All it took to get Chris Johnson back on track was a visit to the worst run defense in football.
It was a typical 2012 Titans win, featuring a lot of points, lackluster defense and wild ending.
Early on, the game was back and forth as the teams traded big-play scores.
With the score already tied at 7-7, Johnson answered the first Bills touchdown with an 83-yard burst to give Tennessee a short-lived lead.
It only held up until the ensuing kickoff, as Brad Smith of Buffalo returned it 89 yards to tie the game.
Tennessee put up seven more in its next drive, marking 21 points in just three possessions to open the game. Buffalo responded with a pair of field goals to make it a 21-20 game at halftime.
Every time the Titans put together a scoring drive, it seemed Buffalo had a ready-made response.
The Titans defense was putrid, allowing over 30 points for the sixth time in seven games, but they came up with a couple of game-changing plays when they had to.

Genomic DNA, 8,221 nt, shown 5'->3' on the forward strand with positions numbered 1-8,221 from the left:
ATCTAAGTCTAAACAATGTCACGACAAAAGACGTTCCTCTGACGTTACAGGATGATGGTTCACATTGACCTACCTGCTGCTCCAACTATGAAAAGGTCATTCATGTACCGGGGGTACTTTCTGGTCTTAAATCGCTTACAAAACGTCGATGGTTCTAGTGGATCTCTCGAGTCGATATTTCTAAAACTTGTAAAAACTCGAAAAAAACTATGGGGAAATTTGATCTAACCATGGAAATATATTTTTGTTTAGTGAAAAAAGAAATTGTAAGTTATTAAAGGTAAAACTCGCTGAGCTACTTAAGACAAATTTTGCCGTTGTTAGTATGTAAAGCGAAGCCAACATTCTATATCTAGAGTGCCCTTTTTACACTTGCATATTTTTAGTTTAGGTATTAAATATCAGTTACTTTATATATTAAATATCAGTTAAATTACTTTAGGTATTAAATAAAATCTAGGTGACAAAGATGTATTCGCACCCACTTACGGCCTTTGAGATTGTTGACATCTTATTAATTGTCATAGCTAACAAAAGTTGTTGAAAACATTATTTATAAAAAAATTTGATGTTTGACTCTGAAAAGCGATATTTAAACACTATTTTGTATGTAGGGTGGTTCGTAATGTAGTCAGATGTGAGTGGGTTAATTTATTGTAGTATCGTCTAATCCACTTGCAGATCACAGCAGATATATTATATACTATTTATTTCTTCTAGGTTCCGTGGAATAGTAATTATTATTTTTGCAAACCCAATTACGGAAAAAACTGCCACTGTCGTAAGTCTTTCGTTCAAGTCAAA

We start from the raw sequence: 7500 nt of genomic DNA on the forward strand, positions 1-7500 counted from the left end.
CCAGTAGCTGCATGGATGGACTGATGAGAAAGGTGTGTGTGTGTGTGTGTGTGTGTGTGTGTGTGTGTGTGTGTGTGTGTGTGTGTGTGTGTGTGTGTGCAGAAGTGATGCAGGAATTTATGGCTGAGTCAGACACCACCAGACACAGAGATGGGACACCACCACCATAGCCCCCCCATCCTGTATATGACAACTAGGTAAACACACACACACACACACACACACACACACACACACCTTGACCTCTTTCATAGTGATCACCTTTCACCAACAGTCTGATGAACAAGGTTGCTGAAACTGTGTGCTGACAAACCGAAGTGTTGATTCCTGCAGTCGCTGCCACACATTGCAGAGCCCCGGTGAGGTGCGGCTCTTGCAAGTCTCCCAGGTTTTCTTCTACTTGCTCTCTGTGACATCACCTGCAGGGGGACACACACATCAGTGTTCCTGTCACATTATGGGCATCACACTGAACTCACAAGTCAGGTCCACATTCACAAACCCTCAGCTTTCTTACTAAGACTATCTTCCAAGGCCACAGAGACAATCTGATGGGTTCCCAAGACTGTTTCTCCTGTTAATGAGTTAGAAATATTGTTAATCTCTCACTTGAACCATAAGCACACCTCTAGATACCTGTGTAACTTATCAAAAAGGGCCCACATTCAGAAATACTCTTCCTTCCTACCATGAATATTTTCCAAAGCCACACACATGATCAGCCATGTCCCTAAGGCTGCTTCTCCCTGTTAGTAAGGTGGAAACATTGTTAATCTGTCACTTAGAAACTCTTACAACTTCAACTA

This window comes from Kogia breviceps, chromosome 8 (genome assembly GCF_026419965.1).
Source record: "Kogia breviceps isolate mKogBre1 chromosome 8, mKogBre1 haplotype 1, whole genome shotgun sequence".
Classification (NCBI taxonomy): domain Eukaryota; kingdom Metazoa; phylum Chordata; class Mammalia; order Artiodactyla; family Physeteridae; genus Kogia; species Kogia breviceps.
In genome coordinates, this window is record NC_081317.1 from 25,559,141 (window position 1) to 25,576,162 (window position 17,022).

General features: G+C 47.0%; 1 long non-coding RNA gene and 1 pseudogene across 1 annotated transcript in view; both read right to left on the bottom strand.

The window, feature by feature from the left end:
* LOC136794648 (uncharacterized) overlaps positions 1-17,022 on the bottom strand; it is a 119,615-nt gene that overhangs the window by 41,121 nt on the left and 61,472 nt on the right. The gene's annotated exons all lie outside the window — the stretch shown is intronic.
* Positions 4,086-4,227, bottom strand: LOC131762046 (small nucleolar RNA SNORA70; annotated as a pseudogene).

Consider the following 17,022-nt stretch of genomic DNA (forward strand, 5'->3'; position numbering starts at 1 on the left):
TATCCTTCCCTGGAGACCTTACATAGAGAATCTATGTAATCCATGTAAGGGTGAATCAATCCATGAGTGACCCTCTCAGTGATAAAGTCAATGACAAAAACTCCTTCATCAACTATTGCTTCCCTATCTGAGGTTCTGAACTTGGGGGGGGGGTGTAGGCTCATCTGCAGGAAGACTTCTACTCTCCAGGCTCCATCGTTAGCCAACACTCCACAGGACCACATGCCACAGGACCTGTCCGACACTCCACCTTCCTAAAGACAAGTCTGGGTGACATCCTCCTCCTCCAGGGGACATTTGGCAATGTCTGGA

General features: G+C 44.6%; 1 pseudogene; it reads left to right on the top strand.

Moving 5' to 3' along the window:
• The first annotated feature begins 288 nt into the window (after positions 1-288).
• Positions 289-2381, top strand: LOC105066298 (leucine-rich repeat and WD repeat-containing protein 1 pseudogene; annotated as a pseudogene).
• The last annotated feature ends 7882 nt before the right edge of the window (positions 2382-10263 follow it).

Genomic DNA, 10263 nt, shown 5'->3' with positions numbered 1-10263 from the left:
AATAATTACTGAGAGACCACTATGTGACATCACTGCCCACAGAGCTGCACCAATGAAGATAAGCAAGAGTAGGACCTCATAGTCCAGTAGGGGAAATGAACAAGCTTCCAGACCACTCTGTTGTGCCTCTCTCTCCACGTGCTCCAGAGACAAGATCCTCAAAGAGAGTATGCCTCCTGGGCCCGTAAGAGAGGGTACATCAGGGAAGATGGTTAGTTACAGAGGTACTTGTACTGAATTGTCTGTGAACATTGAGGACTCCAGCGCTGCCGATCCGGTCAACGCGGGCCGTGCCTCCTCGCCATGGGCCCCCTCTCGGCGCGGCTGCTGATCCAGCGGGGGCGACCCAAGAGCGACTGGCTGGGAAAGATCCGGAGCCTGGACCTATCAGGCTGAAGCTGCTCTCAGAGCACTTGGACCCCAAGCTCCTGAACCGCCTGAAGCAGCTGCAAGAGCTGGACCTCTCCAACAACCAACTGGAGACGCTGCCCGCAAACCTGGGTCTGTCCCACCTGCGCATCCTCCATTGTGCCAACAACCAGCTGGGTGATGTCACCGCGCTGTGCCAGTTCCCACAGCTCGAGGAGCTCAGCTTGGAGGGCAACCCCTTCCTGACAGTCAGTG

Early in the third quarter, Kamerion Wimbley sacked Bills quarterback Ryan Fitzpatrick, forcing a fumble that the Titans recovered at the Bills' 32-yard line.
Then, with 3:03 to play, Jason McCourty picked off Fitzpatrick at the Titans' 48-yard line. Tennessee trailed by six at the time, and another Bills first down could have virtually snuffed out the Titans' last embers of hope.
Instead, the Titans capitalized on their new life thanks to another long run by Johnson. It appeared their last-ditch drive would stall out inside the Bills' 20, but on 4th-and-9 from the Buffalo 15, Matt Hasselbeck found Nate Washington for the go-ahead score.
The Titans produced just one sack and two turnovers on the day, but both led to touchdowns.
Tennessee now stands at 3-4 and poised to make a second-half run in the AFC. It can even its record with a win at home against division rival Indianapolis, but beyond that, the terrain is rocky at best.
Six of nine remaining opponents are .500 or better, but the Titans do get five more home games.
Even with the win today, the Titans know full well the string of 30-point days for the opposition has to come to an end.
If it doesn't, the playoffs will remain a wish rather than a reality.